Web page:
By Ann McCreary
Almost four months after she was discovered on French Creek, limping on badly burned paws, Cinder the bear has returned to the Northwest and will spend the winter at an Idaho rehabilitation center before returning to the Methow Valley.
Cinder, who attracted international attention after her rescue last summer, was settling into her new accommodations at Idaho Black Bear Rehabilitation (IBBR) after arriving on Sunday (Nov. 23).
“She’s being very calm, seems quite happy and is eating fine,” said Sally Maughan, founder and president of IBBR.
A victim of the Carlton Complex Fire, Cinder was flown to the Lake Tahoe Wildlife Care (LTWC) facility on Aug. 4, two weeks after the firestorm roared through the valley.
She spent almost four months at LTWC, being treated for burns on all her paws, as well as her head and chest. She spent several weeks with bandages on her paws.
A second-year cub (born in 2013), Cinder was emaciated and weighed only 39 pounds when she arrived for treatment. When her caregivers at LTWC determined she was healed and healthy enough to move to the rehabilitation center, Cinder weighed in at 97.5 pounds.
Cinder was sedated and given one final exam before being placed in a large wildlife carrier with a bed of pine needles for her trip north from Lake Tahoe. LTWC founders Tom and Cheryl Millham drove Cinder in the back of their covered pickup truck to the rehab center near Boise.
Cinder’s arrival at IBBR was documented by local television stations and newspapers, and the story was picked up by CBS, said Maughan.
The bear was released into a covered, outdoor enclosure, which she calmly explored before eventually curling up on a pile of hay for a sleep, Maughan said.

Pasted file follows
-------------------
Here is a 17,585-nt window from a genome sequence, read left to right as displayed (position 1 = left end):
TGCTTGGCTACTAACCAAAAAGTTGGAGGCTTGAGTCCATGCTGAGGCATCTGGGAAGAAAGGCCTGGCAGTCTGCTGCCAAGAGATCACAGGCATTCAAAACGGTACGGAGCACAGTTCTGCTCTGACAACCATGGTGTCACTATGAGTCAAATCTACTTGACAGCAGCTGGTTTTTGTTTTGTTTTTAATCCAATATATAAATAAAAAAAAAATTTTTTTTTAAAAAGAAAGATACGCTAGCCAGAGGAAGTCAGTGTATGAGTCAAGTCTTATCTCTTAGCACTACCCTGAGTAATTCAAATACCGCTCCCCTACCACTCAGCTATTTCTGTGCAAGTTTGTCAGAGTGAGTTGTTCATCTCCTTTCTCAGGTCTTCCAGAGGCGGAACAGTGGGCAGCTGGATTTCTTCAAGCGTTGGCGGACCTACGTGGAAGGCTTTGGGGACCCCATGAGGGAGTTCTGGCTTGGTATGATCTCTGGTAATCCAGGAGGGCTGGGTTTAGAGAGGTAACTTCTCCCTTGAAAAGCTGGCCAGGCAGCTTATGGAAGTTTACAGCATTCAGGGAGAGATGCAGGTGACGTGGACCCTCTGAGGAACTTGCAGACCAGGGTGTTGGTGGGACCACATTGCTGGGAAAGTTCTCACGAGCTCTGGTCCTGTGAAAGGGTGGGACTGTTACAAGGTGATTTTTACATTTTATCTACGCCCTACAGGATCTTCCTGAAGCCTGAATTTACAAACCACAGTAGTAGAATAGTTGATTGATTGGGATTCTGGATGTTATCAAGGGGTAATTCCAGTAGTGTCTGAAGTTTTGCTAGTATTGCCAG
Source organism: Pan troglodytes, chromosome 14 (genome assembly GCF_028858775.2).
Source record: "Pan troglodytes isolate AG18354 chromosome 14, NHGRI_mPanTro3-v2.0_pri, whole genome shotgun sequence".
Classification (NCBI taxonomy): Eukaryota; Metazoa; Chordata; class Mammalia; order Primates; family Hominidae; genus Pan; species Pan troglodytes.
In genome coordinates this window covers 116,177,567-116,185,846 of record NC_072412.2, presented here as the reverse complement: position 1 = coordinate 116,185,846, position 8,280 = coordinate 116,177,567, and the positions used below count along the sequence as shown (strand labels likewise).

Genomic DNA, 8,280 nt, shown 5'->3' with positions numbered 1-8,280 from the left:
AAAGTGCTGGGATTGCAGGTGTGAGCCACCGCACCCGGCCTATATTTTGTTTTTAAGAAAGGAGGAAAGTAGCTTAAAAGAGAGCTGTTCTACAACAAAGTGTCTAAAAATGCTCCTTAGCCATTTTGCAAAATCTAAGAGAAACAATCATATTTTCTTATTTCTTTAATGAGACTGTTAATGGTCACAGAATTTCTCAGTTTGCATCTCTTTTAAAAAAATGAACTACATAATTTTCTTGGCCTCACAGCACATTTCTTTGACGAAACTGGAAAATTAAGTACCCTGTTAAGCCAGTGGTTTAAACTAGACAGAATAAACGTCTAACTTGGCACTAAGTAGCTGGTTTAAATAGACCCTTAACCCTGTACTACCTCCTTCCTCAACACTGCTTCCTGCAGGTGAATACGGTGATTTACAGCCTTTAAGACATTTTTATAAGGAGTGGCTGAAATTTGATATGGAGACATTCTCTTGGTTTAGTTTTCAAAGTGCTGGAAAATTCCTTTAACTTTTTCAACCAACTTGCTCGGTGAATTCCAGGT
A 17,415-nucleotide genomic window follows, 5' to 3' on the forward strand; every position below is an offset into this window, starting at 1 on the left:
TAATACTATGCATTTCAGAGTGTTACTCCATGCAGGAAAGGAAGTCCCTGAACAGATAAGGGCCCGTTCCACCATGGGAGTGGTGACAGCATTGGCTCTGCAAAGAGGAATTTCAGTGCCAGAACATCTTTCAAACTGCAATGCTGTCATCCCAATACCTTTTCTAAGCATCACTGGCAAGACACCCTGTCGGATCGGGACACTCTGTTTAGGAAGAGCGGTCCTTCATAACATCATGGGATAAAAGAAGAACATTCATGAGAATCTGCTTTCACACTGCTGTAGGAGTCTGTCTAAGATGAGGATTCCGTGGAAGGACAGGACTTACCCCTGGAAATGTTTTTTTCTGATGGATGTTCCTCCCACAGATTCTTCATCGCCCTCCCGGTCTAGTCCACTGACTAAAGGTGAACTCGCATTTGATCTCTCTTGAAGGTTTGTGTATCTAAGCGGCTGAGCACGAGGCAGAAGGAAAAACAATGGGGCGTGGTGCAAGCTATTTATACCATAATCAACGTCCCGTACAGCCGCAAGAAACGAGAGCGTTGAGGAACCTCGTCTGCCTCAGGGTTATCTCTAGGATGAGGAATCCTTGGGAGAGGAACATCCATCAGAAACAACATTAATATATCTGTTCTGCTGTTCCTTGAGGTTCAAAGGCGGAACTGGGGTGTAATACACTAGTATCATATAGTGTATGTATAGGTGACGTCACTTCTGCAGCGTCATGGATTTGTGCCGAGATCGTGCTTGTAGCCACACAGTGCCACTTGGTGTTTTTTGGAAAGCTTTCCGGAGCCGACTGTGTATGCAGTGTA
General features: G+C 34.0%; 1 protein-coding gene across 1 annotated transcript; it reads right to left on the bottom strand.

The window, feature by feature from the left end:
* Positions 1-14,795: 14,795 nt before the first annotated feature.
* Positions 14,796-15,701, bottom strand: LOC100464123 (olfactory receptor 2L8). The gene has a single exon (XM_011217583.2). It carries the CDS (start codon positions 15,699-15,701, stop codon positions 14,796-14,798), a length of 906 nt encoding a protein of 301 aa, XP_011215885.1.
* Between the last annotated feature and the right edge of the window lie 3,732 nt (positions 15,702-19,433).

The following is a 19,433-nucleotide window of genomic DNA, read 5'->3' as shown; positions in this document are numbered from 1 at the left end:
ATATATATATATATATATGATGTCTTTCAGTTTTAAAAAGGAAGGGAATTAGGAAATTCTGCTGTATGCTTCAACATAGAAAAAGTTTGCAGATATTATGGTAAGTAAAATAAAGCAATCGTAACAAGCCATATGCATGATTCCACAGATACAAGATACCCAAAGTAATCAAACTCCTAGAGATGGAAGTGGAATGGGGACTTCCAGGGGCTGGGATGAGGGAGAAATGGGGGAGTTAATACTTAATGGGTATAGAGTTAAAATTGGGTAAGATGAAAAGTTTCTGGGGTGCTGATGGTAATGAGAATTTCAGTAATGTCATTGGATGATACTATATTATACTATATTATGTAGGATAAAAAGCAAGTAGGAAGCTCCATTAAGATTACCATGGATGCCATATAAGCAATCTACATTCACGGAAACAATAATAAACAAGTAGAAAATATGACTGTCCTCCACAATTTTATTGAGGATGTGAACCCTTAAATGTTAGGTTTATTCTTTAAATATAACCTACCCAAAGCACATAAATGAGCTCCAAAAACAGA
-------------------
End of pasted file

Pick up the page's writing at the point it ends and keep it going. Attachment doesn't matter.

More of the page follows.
A younger bear cub is in an enclosure next to Cinder, and Maughan expects to let the two bears share the same enclosure before long. “We want them to have companionship to develop play behavior and socialize,” she said. That socialization is important to a successful return to the wild, she said.
Cinder is likely to hibernate during the cold winter months to come, Maughan said. The bears’ food will be reduced and treats will be eliminated to encourage them to hibernate. The enclosures have shelters made to resemble the bears’ natural dens.
Cinder’s time at IBBR will allow the pads of her paws to toughen up in preparation for her release back into the wild. Maughan said. Rich Beausoleil, bear specialist for Washington Department of Fish and Wildlife, will probably collect Cinder in late May or June and return her for release back in the Methow Valley.
Beausoleil said Cinder will be fitted with a radio collar when she is set free so biologists can monitor her.
During her stay at Lake Tahoe for treatment, Cinder was affectionately described by staff as a “nasty” bear that despised her caretakers. At her new home in Idaho, Cinder is maintaining her cranky reputation.
When a staff member entered her enclosure to clean it, Cinder “woofed and said, ‘this is my territory.’ She clapped her lips and stomped,” Maughan said.
“She makes it clear she’s in charge here.”